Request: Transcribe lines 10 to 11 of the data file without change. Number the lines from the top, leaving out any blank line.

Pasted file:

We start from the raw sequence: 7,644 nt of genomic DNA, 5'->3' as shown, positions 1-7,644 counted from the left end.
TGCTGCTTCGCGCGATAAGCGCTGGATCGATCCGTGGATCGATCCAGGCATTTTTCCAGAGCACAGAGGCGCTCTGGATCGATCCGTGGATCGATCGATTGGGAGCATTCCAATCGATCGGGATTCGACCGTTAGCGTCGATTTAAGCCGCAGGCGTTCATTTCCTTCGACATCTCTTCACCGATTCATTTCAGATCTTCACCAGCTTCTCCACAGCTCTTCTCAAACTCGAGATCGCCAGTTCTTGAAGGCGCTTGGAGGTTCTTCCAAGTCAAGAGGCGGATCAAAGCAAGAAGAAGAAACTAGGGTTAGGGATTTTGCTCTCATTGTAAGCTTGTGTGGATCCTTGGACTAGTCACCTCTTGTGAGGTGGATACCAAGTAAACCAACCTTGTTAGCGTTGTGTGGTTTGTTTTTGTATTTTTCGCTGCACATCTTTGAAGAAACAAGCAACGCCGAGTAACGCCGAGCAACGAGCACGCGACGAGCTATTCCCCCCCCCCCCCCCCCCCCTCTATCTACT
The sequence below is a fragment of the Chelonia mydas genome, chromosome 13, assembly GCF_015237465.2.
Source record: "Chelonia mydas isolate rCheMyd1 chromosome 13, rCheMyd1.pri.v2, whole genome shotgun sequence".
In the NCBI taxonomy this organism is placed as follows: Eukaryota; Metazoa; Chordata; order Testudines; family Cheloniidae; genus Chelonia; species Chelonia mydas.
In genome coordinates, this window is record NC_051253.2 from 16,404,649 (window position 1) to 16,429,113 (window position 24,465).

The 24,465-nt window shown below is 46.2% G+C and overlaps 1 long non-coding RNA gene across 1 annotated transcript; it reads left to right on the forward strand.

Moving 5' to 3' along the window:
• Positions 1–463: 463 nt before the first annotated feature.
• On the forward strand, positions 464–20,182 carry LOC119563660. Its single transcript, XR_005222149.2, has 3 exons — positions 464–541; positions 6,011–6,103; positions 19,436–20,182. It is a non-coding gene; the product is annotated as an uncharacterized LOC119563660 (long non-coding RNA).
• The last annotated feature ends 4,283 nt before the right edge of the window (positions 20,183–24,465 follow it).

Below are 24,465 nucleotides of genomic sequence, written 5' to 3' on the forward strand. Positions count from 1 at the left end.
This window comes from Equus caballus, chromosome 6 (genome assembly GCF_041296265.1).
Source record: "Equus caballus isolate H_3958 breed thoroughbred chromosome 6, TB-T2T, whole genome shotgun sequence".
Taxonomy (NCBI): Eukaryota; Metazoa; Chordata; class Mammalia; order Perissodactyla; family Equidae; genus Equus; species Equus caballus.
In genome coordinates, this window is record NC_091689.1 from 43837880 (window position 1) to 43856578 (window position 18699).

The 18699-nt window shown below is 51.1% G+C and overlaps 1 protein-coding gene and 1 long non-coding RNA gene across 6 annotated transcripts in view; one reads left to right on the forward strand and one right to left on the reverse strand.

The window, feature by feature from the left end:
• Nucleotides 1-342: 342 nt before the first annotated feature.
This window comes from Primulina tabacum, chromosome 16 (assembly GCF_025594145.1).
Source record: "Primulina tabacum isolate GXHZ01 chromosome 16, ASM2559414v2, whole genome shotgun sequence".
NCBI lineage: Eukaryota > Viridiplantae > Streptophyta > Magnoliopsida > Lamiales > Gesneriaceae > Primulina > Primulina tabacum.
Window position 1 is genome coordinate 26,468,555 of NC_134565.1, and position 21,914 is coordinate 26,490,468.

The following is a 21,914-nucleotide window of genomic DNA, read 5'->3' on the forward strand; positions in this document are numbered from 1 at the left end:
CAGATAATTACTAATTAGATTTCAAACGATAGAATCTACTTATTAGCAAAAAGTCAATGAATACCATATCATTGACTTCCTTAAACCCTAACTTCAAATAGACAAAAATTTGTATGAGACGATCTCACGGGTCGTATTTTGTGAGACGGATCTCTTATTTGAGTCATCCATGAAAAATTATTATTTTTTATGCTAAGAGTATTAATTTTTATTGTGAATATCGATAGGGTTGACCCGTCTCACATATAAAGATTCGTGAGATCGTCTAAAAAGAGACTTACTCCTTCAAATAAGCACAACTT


• On the forward strand, positions 464–20,182 carry LOC119563660. Its single transcript, XR_005222149.2, has 3 exons — positions 464–541; positions 6,011–6,103; positions 19,436–20,182. It is a non-coding gene; the product is annotated as an uncharacterized LOC119563660 (long non-coding RNA).
• The last annotated feature ends 4,283 nt before the right edge of the window (positions 20,183–24,465 follow it).